Solar farms not quite Utopia, new impact study finds
IMAGINE a field in the middle of nowhere covered in heliostats – the solar panels that form a “farm” on which energy is harvested.
Like robotic sunflowers‚ they have little mirrors that turn throughout the day to catch the sun.
As the global fight against fossil fuels rages on‚ these farms seem Utopian – until an image of water loss‚ birds crashing into panels and dust flying around emerges.
For the first time‚ a group of South African scientists has started looking at the collective impact that could result when many such farms spring up in an area.
“We acknowledge the huge benefits of wind and solar power‚ but we need to also understand the new forms of impact they could have‚” Professor Karen Esler said.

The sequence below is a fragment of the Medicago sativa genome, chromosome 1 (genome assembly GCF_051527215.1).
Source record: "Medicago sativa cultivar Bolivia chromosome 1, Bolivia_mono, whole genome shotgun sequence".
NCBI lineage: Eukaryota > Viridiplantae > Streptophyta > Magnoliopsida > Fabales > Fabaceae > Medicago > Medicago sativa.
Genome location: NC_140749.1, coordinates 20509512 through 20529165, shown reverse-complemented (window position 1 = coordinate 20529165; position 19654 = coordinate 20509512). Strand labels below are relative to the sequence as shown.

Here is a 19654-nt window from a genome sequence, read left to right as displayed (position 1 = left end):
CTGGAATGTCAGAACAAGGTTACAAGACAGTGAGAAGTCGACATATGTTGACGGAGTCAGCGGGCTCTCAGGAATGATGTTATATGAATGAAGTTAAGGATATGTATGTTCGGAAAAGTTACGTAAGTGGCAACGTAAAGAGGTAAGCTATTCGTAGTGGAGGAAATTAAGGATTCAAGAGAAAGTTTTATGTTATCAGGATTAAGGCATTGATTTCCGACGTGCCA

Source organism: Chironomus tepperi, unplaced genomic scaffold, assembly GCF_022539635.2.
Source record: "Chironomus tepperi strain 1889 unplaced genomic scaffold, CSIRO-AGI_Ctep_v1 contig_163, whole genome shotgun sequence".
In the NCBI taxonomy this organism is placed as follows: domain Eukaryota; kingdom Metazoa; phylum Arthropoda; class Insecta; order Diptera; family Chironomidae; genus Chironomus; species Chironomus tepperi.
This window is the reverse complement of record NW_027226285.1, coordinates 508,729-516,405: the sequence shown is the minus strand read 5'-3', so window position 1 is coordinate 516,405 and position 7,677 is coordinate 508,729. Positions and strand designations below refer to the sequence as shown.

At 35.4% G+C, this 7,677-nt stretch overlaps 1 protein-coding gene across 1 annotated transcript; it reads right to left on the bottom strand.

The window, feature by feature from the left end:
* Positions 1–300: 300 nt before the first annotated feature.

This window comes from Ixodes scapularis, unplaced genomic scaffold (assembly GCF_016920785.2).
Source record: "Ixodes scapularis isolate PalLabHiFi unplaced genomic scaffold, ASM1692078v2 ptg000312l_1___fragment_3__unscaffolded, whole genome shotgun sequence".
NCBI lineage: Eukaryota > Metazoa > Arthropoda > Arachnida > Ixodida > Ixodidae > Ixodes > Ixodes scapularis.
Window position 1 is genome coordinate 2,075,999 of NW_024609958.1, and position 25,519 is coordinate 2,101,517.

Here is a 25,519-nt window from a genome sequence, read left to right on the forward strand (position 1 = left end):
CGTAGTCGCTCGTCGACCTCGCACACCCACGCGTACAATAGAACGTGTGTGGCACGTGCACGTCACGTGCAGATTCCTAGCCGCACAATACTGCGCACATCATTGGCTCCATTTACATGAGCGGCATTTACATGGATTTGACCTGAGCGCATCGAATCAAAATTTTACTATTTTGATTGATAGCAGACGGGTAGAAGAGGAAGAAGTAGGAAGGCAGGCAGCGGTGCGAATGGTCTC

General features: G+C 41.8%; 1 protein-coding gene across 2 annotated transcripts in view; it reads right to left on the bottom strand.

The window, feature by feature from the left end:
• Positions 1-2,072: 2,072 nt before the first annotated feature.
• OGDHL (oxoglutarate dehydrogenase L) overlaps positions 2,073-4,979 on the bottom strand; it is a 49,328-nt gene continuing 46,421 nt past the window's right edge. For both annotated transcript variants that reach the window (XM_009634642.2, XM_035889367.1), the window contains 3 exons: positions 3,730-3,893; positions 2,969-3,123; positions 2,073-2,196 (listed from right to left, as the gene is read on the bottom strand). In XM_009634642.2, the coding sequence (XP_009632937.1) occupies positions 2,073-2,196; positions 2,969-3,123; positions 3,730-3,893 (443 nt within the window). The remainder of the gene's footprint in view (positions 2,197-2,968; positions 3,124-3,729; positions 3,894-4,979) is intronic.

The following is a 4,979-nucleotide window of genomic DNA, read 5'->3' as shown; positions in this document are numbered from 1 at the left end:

She supervised the research, published in the SA Journal of Science.
“Mainly of concern are loss of habitat‚ water loss‚ dust and the impact on bird life. Photovoltaic solar farms are being set up in the Karoo‚ and many more are planned.
Lead researcher Justine Rudman‚ of the University of Stellenbosch‚ looked at solar-power developments in two arid regions of South Africa – the Nama-Karoo and the Savanna – and interviewed experts for what the bigger picture could look like.
Environment impact assessments generally focus on the affect of an individual project.
“The footprints of those developments are relatively small, but collectively‚ the impact could be greater than we realise,” Esler said.
“Just like with fracking‚ you can do assessments on different sites‚ but one also needs to look at the landscape as a whole.”
Birds‚ for example‚ suffered major collision impact – with further research being done on this.
There was a visual dust impact, and water loss was being harnessed, because solar power needed to be near a water source.